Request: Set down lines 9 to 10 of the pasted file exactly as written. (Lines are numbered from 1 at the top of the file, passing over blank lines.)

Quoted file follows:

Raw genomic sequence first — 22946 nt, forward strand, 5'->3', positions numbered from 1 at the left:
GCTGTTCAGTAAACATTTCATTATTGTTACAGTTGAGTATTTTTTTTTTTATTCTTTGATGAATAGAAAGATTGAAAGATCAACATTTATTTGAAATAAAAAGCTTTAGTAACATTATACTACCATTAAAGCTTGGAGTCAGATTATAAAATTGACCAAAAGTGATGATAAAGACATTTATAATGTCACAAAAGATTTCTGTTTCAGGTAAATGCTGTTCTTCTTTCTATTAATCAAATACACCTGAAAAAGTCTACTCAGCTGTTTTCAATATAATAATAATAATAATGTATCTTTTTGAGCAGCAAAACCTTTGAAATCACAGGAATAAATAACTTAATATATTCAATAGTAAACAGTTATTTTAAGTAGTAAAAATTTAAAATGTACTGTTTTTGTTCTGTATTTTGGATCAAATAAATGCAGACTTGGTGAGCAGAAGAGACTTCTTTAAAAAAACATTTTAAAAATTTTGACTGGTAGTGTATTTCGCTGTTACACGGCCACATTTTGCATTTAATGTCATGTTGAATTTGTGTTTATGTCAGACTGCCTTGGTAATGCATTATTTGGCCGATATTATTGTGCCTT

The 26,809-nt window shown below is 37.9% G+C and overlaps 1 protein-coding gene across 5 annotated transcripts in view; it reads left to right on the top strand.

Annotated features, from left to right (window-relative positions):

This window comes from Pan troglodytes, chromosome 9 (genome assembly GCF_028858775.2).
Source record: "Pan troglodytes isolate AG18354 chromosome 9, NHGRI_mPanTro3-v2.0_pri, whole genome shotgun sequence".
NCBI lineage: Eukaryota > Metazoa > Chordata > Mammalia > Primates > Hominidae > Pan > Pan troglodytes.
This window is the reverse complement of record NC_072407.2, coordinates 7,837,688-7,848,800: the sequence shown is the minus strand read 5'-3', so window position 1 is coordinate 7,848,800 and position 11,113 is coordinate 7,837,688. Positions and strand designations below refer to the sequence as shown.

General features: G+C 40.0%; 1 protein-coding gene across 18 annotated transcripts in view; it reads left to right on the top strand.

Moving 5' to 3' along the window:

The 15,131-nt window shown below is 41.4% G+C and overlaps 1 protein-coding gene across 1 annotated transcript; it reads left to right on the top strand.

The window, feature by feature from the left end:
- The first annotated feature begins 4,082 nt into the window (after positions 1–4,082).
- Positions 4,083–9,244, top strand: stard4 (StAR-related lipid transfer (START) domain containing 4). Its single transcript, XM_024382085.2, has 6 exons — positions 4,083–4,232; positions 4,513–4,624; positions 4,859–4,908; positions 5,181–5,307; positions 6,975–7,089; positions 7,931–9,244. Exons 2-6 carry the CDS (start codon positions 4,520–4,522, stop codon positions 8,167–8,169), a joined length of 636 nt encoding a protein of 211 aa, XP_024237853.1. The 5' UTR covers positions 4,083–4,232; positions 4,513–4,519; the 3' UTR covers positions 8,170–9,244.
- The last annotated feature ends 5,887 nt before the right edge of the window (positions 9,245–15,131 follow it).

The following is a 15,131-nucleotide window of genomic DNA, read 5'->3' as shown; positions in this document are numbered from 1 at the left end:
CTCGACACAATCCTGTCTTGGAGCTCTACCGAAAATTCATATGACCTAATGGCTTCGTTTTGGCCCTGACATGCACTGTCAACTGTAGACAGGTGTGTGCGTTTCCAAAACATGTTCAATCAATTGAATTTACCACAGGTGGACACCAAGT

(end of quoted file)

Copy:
General features: G+C 40.0%; 1 protein-coding gene across 18 annotated transcripts in view; it reads left to right on the top strand.

Moving 5' to 3' along the window: